The 2016 Los Angeles Film Festival opened June 1 with "Lowriders," a film by Peruvian director Ricardo de Montreuil, about car culture among Mexican-Americans in L.A. It's just one of the many films in this year's lineup made by women or directors of color, challenging the film industry's lack of diversity in its own backyard.
Film producer Stephanie Allain is director of the Los Angeles Film Festival, part of the non-profit Film Independent. She spoke with The Frame's John Horn about how this year's festival is bringing minority filmmakers into the mainstream.
What is your programming philosophy?
We direct the programmers to look for films. Half the films are directed by people of color and/or women, so what that means is, it’s not a diverse festival, it’s an equal festival. You know what I’m saying? That’s exactly how it should be, and so that’s what we’re looking for. We’re looking for those women who are making films, because we know they are. We’re looking for those filmmakers of color who are out there making films. And guess what? Most of those films have a unique point of view.
If you could highlight a couple of films, what would you highlight from women filmmakers?
Amber Tamblyn’s first movie, "Painted Black," will make its world premiere at the festival. It’s gorgeous, really interesting, really beautiful. We have an Olympic athlete who has written, directed and stars in her first film. It’s called "Track Town." Her name is Alexi Pappas. I met her at the retreat — we take all the filmmakers on a retreat the day before the festival — and, wow, what a star. You just know she’s a star. She plays an athlete in the movie, and it’s different than an actor training for a couple of weeks to be a runner. This woman does inhuman things to her body, it’s just startling. The other film that I love, love, love was co-directed by a woman and a man, it’s called "Political Animals." It’s about the four openly gay congresswomen who, over the course of 15 years, incrementally passed change that ended up in the Marriage Equality Act.
I’m wondering if you could give us some examples of films that you’re really excited about, made by people of color, that will be in this year’s festival?
There’s so many. The world premiere of Qasim Basir’s second movie, called "Destined," starring Corey Hardrict in a double role as an architect and as a criminal. There is a really great movie about gentrification in Brixton, London. There’s a beautiful film called “Olympic Pride, American Prejudice.” This is a documentary by Deborah Riley Draper about the 1932 Olympics, and the African-American athletes who participated in it. Oh my god, there’s so many!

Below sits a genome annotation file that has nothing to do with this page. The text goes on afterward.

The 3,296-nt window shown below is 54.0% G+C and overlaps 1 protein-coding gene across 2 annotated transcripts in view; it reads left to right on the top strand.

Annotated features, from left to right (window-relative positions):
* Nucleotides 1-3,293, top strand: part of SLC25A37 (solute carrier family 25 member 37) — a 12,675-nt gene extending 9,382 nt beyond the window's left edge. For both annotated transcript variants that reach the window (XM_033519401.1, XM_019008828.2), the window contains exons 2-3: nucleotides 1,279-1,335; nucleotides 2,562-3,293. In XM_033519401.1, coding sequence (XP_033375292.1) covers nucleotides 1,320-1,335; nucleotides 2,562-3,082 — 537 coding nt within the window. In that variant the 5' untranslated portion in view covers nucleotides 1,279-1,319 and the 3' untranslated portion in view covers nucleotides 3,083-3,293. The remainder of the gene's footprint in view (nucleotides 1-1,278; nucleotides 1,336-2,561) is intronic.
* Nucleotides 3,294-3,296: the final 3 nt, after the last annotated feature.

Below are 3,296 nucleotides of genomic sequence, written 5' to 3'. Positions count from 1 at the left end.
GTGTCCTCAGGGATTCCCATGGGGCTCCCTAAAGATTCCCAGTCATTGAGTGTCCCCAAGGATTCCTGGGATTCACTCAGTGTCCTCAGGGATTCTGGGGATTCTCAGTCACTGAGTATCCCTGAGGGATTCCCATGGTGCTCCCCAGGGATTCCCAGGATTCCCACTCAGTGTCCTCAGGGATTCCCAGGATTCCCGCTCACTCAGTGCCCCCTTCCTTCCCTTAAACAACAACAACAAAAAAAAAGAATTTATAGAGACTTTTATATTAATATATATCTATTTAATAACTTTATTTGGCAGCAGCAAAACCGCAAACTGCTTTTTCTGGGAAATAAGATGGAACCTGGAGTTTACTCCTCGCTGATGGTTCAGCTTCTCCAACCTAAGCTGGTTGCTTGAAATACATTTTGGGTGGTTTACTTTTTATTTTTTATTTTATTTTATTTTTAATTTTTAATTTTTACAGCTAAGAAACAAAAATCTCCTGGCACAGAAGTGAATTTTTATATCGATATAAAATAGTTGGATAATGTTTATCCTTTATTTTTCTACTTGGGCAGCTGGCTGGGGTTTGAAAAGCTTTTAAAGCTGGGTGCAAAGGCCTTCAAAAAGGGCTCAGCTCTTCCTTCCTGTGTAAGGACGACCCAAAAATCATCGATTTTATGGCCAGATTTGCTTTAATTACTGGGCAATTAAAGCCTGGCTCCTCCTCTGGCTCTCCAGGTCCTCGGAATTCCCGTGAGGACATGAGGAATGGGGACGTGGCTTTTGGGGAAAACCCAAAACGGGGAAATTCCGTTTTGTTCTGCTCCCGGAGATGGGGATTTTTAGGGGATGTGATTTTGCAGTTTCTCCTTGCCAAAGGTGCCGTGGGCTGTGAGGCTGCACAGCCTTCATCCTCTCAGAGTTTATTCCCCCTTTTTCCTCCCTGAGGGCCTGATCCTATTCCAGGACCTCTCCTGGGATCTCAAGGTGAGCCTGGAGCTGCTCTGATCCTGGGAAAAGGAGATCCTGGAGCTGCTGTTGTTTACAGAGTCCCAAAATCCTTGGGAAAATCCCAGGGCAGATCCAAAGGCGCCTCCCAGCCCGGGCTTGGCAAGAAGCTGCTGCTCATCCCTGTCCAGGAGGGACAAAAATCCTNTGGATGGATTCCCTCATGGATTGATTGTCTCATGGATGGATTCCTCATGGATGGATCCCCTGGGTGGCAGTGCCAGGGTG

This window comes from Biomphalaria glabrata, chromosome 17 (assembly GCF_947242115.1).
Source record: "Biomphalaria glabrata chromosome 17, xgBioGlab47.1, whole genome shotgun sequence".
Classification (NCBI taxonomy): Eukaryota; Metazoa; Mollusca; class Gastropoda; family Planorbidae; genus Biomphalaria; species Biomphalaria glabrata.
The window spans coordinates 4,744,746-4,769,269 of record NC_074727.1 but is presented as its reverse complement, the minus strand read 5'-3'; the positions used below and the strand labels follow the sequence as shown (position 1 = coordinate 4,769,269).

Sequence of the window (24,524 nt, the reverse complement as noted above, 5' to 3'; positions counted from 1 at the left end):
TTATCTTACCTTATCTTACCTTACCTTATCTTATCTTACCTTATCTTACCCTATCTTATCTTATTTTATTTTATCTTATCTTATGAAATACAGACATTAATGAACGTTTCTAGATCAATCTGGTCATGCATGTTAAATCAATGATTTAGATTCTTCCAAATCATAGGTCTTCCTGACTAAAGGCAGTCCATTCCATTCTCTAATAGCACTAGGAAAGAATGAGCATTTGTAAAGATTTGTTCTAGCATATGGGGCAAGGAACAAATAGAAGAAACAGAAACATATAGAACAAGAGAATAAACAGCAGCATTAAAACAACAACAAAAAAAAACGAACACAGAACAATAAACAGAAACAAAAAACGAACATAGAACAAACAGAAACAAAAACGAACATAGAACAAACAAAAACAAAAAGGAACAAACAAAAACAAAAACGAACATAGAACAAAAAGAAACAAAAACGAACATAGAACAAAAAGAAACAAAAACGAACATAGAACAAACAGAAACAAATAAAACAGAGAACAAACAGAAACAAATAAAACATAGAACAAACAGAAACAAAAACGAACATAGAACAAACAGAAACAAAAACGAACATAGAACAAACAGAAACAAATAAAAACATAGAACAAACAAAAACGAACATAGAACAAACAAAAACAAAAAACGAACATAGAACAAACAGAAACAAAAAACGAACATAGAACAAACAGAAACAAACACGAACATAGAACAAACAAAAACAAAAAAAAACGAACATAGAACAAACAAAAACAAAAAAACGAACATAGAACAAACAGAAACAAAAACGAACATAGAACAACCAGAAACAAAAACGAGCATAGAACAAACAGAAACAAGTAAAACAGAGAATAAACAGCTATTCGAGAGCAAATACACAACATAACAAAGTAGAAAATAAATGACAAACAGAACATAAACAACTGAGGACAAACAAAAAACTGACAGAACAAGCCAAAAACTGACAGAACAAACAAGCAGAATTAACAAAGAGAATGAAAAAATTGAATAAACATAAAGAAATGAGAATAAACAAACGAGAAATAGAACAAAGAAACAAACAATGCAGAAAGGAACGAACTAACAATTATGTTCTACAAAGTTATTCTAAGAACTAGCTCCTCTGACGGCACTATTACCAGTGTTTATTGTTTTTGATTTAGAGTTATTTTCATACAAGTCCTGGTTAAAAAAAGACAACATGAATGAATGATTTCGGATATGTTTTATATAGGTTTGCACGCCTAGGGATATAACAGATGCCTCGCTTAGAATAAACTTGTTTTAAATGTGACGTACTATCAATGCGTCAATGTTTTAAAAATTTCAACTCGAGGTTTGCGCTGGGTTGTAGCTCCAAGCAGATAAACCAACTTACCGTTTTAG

How do you find those movies? Do you and your programming staff travel the globe? Do the films come to you? What’s your process like?
There’s a dual process and basically we get about five-to-six thousand submissions, that’s features and shorts. We have an incredible, diverse staff that first looks at film screeners, and then we have another amazing diverse staff of associate programmers. But the real kudos goes to Roya Rastegar and Jennifer Cochis who head up a team, in-house, and they do outreach. They call universities, they call the Film Fatales [groups] around the country, they troll Facebook, they really make a concerted effort to reach out. What we’re really looking for is discovery.
Are you speaking as the director of the festival, or as a member of the Academy of Motion Picture Arts and Sciences? Because in some ways, what you’re doing, especially for a festival set in Hollywood, are one and the same. You are highlighting films that aren’t on the radar of studio executives and producers who really need to broaden their view of the world.
I think it’s all of that. Whenever I make movies, or act as a director, or act as a member of the Academy, I am always seeking out that new voice. And I think that’s what makes going to movies and watching movies so exciting, because you’re constantly expanding your boundaries. And I think that after a long time of waiting and looking and hoping for diversity, we can all be the answer.
We can all focus on newer filmmakers, we can focus on women directors, we can focus on directors of color and LGBT people who are not traditionally in the mainstream, and bring them into the mainstream. What’s really exciting is that last year we sold over 25 films out of the festival that went to Showtime and HBO and Netflix. That’s what’s really exciting because the filmmakers are not only getting a chance to be in the spotlight of the industry, but they’re being connected to the industry. That’s going to lead to another job, and that’s going to lead to another job. And, as we all know, practice makes perfect. So when you get in the business and you continue to work, you can achieve mastery, and that will eventually lead to the Academy Awards.
The Los Angeles Film Festival takes place through June 9.